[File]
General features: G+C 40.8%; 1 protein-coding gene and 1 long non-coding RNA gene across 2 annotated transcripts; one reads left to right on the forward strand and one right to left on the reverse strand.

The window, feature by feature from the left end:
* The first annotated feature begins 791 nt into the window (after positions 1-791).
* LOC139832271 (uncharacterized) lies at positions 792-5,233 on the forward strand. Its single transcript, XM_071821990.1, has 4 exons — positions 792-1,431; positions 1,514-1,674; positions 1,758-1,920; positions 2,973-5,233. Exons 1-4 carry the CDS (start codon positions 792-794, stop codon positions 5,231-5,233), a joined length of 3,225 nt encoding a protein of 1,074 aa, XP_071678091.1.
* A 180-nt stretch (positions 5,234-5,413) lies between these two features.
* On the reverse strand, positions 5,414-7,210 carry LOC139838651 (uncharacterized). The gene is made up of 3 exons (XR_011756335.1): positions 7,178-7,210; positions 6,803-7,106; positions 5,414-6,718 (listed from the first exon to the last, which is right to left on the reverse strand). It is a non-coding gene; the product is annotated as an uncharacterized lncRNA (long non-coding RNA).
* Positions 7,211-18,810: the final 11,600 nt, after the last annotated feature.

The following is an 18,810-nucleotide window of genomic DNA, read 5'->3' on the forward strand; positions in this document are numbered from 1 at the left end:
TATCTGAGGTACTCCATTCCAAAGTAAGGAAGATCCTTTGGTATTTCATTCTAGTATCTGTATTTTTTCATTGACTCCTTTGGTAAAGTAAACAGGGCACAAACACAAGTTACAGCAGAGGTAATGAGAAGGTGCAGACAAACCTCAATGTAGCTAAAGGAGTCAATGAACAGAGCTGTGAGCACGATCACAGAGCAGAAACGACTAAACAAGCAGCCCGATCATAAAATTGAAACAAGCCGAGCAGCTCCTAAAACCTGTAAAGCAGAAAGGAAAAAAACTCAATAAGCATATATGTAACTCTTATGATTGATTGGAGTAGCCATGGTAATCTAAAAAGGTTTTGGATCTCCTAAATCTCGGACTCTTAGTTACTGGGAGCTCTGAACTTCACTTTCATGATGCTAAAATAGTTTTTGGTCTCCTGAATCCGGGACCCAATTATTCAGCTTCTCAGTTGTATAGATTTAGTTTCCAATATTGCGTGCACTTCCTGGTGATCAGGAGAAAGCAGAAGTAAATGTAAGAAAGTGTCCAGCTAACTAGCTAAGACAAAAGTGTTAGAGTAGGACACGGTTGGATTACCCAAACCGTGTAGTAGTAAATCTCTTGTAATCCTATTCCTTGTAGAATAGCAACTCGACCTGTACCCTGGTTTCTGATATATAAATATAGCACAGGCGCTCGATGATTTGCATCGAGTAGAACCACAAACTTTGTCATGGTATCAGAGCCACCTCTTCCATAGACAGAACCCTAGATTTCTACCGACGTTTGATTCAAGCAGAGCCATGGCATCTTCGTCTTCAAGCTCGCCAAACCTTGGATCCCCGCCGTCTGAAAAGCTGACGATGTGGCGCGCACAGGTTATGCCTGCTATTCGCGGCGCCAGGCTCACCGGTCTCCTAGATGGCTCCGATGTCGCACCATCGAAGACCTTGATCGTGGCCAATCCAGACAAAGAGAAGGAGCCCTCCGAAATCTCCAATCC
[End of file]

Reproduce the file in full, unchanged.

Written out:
General features: G+C 40.8%; 1 protein-coding gene and 1 long non-coding RNA gene across 2 annotated transcripts; one reads left to right on the forward strand and one right to left on the reverse strand.

The window, feature by feature from the left end:
* The first annotated feature begins 791 nt into the window (after positions 1-791).
* LOC139832271 (uncharacterized) lies at positions 792-5,233 on the forward strand. Its single transcript, XM_071821990.1, has 4 exons — positions 792-1,431; positions 1,514-1,674; positions 1,758-1,920; positions 2,973-5,233. Exons 1-4 carry the CDS (start codon positions 792-794, stop codon positions 5,231-5,233), a joined length of 3,225 nt encoding a protein of 1,074 aa, XP_071678091.1.
* A 180-nt stretch (positions 5,234-5,413) lies between these two features.
* On the reverse strand, positions 5,414-7,210 carry LOC139838651 (uncharacterized). The gene is made up of 3 exons (XR_011756335.1): positions 7,178-7,210; positions 6,803-7,106; positions 5,414-6,718 (listed from the first exon to the last, which is right to left on the reverse strand). It is a non-coding gene; the product is annotated as an uncharacterized lncRNA (long non-coding RNA).
* Positions 7,211-18,810: the final 11,600 nt, after the last annotated feature.

The following is an 18,810-nucleotide window of genomic DNA, read 5'->3' on the forward strand; positions in this document are numbered from 1 at the left end:
TATCTGAGGTACTCCATTCCAAAGTAAGGAAGATCCTTTGGTATTTCATTCTAGTATCTGTATTTTTTCATTGACTCCTTTGGTAAAGTAAACAGGGCACAAACACAAGTTACAGCAGAGGTAATGAGAAGGTGCAGACAAACCTCAATGTAGCTAAAGGAGTCAATGAACAGAGCTGTGAGCACGATCACAGAGCAGAAACGACTAAACAAGCAGCCCGATCATAAAATTGAAACAAGCCGAGCAGCTCCTAAAACCTGTAAAGCAGAAAGGAAAAAAACTCAATAAGCATATATGTAACTCTTATGATTGATTGGAGTAGCCATGGTAATCTAAAAAGGTTTTGGATCTCCTAAATCTCGGACTCTTAGTTACTGGGAGCTCTGAACTTCACTTTCATGATGCTAAAATAGTTTTTGGTCTCCTGAATCCGGGACCCAATTATTCAGCTTCTCAGTTGTATAGATTTAGTTTCCAATATTGCGTGCACTTCCTGGTGATCAGGAGAAAGCAGAAGTAAATGTAAGAAAGTGTCCAGCTAACTAGCTAAGACAAAAGTGTTAGAGTAGGACACGGTTGGATTACCCAAACCGTGTAGTAGTAAATCTCTTGTAATCCTATTCCTTGTAGAATAGCAACTCGACCTGTACCCTGGTTTCTGATATATAAATATAGCACAGGCGCTCGATGATTTGCATCGAGTAGAACCACAAACTTTGTCATGGTATCAGAGCCACCTCTTCCATAGACAGAACCCTAGATTTCTACCGACGTTTGATTCAAGCAGAGCCATGGCATCTTCGTCTTCAAGCTCGCCAAACCTTGGATCCCCGCCGTCTGAAAAGCTGACGATGTGGCGCGCACAGGTTATGCCTGCTATTCGCGGCGCCAGGCTCACCGGTCTCCTAGATGGCTCCGATGTCGCACCATCGAAGACCTTGATCGTGGCCAATCCAGACAAAGAGAAGGAGCCCTCCGAAATCTCCAATCC